haven’t entirely let go of the discomfort, if I think too much about it, but what really lives on from that night is a warm feeling of gratitude and a willingness believe that there are men out there to have my back if I am willing to ask.

Sandy Peisner

I joined MDI back in 2002. My ex was diagnosed with bi-polar disorder. My daughter was seven at the time, and I fought with my ex in front of her. Through the wisdom of the men I learned to disengage and not fight with my ex. The men taught me it’s about the way I respond and react. I stopped battling with my ex no matter what she said or did. My relationship with my daughter is fantastic – she is now a college graduate working in Washington DC – and I’m so happy I got the help I need so I could show her a positive role model in relationship.

Chris Christopher

Just the other night I realized I was going through a very challenging time with an issue that was really important to me. After a prayer, it came to me that I should write a CPR (a tool identifying desired context, purpose and results of an activity or life situation). But I could not even begin to own a context to use in my situation. I knew I had a call with the team leaders later on in the week. And owing to sheer luck, the master of context and CPR, Bill Oakes was on the call. After I asked for some help with a context Oakes simply said, “Tough shit.” That was it. That was my context to hold when facing my situation. That was exactly what I needed because that statement says it all. Thanks men. Thanks Oakes.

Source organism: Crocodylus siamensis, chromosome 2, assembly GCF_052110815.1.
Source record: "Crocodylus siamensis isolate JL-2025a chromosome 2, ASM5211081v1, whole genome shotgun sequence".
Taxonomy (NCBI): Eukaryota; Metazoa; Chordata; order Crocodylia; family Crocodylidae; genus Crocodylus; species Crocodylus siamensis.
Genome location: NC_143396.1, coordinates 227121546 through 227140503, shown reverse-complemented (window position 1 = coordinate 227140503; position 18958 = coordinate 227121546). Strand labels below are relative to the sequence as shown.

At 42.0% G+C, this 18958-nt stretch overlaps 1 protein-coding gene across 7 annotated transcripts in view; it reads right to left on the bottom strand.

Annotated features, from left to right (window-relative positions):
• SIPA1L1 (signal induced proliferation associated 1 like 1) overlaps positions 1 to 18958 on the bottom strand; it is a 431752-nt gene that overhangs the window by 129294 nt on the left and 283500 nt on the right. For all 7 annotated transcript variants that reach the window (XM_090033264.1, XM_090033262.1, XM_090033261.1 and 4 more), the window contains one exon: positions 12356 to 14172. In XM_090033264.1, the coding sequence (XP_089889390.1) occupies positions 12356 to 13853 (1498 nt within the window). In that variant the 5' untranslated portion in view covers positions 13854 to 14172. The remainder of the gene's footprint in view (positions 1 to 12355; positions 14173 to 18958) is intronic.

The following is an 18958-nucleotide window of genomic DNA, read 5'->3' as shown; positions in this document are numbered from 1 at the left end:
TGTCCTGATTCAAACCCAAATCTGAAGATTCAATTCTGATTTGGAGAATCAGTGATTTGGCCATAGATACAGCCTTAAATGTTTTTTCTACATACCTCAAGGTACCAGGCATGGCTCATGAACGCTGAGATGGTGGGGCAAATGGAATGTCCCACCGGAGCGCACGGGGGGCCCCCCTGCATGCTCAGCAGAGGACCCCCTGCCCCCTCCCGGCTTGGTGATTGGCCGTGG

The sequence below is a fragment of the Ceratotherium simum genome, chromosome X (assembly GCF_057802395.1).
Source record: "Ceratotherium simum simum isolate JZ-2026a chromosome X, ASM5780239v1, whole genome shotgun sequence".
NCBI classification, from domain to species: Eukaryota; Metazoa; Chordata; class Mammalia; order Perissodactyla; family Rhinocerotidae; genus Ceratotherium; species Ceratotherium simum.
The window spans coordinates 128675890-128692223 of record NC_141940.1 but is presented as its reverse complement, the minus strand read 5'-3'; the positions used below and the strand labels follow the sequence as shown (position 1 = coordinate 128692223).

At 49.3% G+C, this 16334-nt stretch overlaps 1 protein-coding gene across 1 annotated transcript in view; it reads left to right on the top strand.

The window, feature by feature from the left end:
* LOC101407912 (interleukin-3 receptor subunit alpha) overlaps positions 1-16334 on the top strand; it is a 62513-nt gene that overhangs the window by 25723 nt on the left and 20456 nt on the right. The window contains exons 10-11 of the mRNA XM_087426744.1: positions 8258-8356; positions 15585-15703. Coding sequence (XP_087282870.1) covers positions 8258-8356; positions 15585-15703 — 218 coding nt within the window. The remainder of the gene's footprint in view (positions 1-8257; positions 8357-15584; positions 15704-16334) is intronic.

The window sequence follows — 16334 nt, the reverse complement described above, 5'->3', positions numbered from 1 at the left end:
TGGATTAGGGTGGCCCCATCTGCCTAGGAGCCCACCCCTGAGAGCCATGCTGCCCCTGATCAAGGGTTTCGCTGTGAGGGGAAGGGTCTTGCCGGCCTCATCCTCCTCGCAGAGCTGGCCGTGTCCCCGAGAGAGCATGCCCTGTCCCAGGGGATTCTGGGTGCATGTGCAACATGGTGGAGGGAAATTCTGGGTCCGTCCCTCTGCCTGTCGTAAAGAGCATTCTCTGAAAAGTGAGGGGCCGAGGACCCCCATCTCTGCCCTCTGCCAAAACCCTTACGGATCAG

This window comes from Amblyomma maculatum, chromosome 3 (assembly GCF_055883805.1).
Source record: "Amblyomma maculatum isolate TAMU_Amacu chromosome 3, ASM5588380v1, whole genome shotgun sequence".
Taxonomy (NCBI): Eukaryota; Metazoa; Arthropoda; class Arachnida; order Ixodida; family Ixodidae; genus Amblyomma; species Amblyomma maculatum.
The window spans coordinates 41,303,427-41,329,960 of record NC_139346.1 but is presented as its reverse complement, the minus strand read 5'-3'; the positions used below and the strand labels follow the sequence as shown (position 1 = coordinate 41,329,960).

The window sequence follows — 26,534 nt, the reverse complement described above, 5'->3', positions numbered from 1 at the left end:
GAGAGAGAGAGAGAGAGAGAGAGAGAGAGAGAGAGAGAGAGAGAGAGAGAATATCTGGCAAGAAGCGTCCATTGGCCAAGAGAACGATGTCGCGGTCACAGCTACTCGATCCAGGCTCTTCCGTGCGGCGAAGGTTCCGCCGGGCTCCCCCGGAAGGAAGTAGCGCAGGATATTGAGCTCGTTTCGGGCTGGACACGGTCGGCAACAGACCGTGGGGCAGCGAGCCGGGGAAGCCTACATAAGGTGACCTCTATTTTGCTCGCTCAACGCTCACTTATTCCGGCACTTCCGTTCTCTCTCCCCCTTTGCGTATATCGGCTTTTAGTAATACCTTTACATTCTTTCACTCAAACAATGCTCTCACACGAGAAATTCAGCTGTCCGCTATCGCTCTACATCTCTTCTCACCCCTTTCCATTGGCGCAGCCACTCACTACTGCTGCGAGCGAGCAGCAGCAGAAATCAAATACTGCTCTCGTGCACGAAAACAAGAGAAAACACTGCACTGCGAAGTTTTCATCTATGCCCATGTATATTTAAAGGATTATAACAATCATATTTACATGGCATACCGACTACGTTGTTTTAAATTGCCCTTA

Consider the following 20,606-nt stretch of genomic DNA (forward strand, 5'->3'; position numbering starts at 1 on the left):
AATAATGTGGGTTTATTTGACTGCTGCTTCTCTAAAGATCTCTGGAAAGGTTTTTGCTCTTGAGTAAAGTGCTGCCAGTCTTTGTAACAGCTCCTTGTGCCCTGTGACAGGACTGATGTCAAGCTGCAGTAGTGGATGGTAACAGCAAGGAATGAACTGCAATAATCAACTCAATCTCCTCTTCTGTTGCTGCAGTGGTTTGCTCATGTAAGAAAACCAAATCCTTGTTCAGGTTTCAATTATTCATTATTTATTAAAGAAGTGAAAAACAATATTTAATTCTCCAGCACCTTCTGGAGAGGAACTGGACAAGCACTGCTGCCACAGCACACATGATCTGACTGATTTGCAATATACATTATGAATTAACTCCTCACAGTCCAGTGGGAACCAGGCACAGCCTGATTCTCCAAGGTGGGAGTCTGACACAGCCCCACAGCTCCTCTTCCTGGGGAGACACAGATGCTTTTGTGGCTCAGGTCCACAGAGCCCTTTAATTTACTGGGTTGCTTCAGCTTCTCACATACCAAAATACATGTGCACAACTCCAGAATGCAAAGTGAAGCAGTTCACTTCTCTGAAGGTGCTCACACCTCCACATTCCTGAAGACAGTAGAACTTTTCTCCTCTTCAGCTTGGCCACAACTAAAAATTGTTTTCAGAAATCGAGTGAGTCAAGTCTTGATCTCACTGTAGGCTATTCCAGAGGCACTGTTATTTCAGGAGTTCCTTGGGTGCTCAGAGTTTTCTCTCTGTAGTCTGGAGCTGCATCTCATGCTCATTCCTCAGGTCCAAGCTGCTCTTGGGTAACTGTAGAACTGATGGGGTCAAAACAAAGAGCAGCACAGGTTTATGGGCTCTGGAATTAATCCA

Jim Ellis

I recall having this incredibly overgrown side yard. So many weeds, most of which stood 5 to 6 feet tall. I did the math in my head and realized it would probably take me 1/2 a day on a Saturday to clear out that side yard. So I did NOT want to do it. I didn’t want to even think of how much time and effort it would take. So I let it slide … and the weeds got taller. At one team meeting, that happened to take place at my home, I mentioned the side yard, how help would so … help me. Sheepishly I asked if some man could help me on some Saturday. One man asked, “Why don’t we just clear it out now?” Oh geez, I dunno. Really? The time was actually 9:45 pm, and I had no clue how much we could tackle in the time before the meeting ended at 10 p.m. Was it even worth it? Someone said “where is the green bin for the weeds?” I got the bin out, and someone said “On your mark, get set …” There is something about the collective will that can collapse time frames and limitations. That entire side yard was not only cleared to the dirt, the green bin had been filled completely. Someone looked at the clock. It was 9:53 p.m. That only took 9 minutes with the help of a team. I guess there was time leftover. I mentioned the back yard. HO!

Tom McCarter

My wife sank into a quick depression. She basically climbed into bed and didn’t leave. For 6 months. After the first month, I stepped out in front of my Division and asked for help. Two men stepped forward who had had similar experiences and their counsel was simple: treat her like she has the flu. If she had the flu, you wouldn’t be angry with her, right? You’d take care of her any way you could. You’d do all the cooking, cleaning, laundry, etc. problem, no problem. And they were a phone call away if I needed anything. And it paid off. That was 10 years ago. We are still happily married.